Skip to main content

HSPD12 Employees Wait to See How NASA Responds

In the wake of an 8-0 setback by the United States Supreme Court last week, the JPL plaintiffs in the HSPD12 case said they would now wait to see what NASA does in response to the decision. In a communication released to the JPL staff today the employees said “The ball is now in NASA’s court.

In the wake of an 8-0 setback by the United States Supreme Court last week, the JPL plaintiffs in the HSPD12 case said they would now wait to see what NASA does in response to the decision. In a communication released to the JPL staff today the employees said “The ball is now in NASA’s court. The Supreme Court has ruled that it is legal for NASA to conduct such background investigations but does not require them. NASA can still determine the nature and scope of the investigators’ questions and the methods to evaluate the results.”

SCOTUS Hears ACLU Argument Opposing Immigration Prisons

While expressing disappointment at the setback, Lead Plaintiff in the case, Robert M. Nelson told colleagues last Friday that the Court’s decision was narrowly crafted so as to permit six of the eight justices to acknowledge that expectations of informational privacy have a constitutional basis, however the court did not apply these protections to federal contract employees. Two justices (Thomas and Scalia) ruled that no one has an expectation of informational privacy based in the constitution.

The ruling permits NASA, should it choose, to require JPL employees to ‘voluntarily’ authorize unknown government agents to probe into every intimate detail of an employee's personal life without limit. If the employee declines to ‘volunteer’ they face termination from employment. The court also permitted the NASA investigators to assemble dossiers on the employees based on questioning of anyone who might have reason to know the employee including professional associates, landlords and ex-spouses. The Court ruled that the federal government could be trusted to keep such information secure and safe from misuse under terms of the Privacy Act.

The employees did cite a small gain, noting that the Department of Justice, in advancing the case to the Supreme Court had refused to defend NASA’s proposed method of evaluating an employee’s suitability once the background dossiers had been assembled. Nelson told his colleagues, “…in the last stage of the appeals process the Department of Justice announced that NASA was not using the evaluation criteria previously circulated to JPL employees, which included evaluations based on moral criteria such as ‘carnal knowledge’. We are told that NASA now has, or is developing, a new set of suitability factors that is similar but much more vague and nuanced in tone. (i.e. Carnal knowledge could be a factor in evaluation but it is not outrightly specified as it was before.)”

The JPL employees do not have security clearances and do not have access to classified material. Many federal agencies including the National Science Foundation and the Department of Energy do not require background investigations of employees who do not have access to classified information.

Nelson conjectured in his letter to colleagues that the Court’s decision was motivated by outside factors not related to the JPL employees-particularly future challenges to the Roe v Wade abortion rights decision and two other significant woman’s rights decisions. Roe is strongly based on an assumption of a right to privacy. He speculated to colleagues that, “… abortion rights supporters on the court and the within the DOJ did not want to jeopardize the three landmark women’s rights decisions in our case. So they developed a very clever scheme, which permitted them to get six judges to rule in favor of the notion of informational privacy (but not for JPL employees).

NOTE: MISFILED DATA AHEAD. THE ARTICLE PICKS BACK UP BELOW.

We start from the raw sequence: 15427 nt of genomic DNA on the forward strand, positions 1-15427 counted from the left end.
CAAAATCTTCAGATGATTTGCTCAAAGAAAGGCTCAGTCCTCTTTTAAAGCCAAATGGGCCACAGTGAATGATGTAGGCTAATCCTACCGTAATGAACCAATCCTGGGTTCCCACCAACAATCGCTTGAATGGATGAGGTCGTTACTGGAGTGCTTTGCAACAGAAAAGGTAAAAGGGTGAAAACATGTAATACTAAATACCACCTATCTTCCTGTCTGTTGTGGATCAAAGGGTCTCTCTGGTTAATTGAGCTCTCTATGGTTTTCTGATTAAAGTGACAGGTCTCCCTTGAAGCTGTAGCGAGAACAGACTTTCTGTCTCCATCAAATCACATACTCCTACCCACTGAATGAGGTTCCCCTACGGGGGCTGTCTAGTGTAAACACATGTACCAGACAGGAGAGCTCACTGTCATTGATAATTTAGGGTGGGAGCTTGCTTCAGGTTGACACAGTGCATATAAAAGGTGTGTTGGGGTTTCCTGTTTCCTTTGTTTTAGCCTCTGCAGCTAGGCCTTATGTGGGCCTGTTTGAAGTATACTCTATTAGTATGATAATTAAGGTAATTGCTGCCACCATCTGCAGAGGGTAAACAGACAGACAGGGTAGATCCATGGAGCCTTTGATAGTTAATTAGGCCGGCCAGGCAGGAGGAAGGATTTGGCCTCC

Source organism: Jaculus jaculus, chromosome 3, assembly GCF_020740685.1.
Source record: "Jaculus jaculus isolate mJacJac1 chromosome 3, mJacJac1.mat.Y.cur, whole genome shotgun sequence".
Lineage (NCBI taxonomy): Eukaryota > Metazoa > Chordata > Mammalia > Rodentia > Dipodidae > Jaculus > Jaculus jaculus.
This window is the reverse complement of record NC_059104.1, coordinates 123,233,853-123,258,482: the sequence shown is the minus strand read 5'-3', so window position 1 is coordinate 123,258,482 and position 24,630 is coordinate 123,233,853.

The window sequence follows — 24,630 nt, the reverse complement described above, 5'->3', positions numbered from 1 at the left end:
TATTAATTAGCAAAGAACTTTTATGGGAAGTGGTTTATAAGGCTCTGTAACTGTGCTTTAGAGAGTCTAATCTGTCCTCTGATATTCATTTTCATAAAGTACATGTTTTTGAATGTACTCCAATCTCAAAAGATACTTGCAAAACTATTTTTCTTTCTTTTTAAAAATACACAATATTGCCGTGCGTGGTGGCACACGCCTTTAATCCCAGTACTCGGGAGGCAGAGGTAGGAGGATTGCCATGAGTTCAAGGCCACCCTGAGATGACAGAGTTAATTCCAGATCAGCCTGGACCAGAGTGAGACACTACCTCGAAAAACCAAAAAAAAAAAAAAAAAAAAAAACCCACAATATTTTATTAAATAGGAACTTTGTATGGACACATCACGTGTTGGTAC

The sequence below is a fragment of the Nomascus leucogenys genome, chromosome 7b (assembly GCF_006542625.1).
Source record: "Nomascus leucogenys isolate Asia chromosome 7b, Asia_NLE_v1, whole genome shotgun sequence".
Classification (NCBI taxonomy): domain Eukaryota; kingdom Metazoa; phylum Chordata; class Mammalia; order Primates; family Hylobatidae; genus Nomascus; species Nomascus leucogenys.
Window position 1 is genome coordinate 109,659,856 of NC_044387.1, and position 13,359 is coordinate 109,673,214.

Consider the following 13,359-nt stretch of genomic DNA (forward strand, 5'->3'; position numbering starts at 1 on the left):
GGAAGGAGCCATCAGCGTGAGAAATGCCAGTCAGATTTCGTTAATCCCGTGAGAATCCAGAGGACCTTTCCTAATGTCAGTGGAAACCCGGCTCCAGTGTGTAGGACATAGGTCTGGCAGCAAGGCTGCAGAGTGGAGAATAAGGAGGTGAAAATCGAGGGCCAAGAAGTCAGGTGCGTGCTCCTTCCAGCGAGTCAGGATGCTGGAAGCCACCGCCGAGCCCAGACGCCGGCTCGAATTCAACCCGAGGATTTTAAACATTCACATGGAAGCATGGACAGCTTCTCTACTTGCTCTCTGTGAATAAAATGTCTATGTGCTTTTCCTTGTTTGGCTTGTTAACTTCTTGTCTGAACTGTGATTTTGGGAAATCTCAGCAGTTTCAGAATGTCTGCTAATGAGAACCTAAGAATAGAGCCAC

Scroll to Continue

Recommended Articles


The JPL legal case evolves from a 2007 federal court hearing in which employees of NASA’s JPL sought injunctive relief against their employer, Caltech, and NASA in order to prevent intrusive personal background investigations. Caltech and NASA argued that these intrusions were required under Homeland Security Presidential Directive #12, an executive order signed by President George W. Bush. Most JPL employees (including all of the plaintiffs in the case) do no classified work.

Federal District Judge Otis Wright III dismissed the case on October 3, 2007. The employees appealed to the Ninth Circuit Court of Appeals, and an emergency temporary injunction was granted on October, 5 2007, just hours before JPL was to begin advertising for replacements for those employees who were deemed non-compliant.

A second panel of the Ninth Circuit Court heard arguments on this case on December 5. On January 11, 2008, the Ninth Circuit Court of Appeals found that “The Appellants have demonstrated serious questions as to certain of their claims on which they are likely to succeed on the merits, and the balance of hardships tips sharply in their favor. We therefore conclude that the district court abused its discretion in denying Appellants’ motion for a preliminary injunction, and we reverse and remand.” In addition, the Ninth Circuit Court reinstated Caltech as a defendant in the case stating, “The court found Caltech did do more [than merely follow government orders]—it established, on its own initiative, a policy that JPL employees who failed to obtain federal identification badges would not simply be denied access to JPL, they would be terminated entirely from Caltech’s employment.”

The Department of Justice appealed the case to the Supreme Court and the case was argued October 5, 2010.

Bob Nelson

All court documents relevant to the case can be found at

January 25, 2011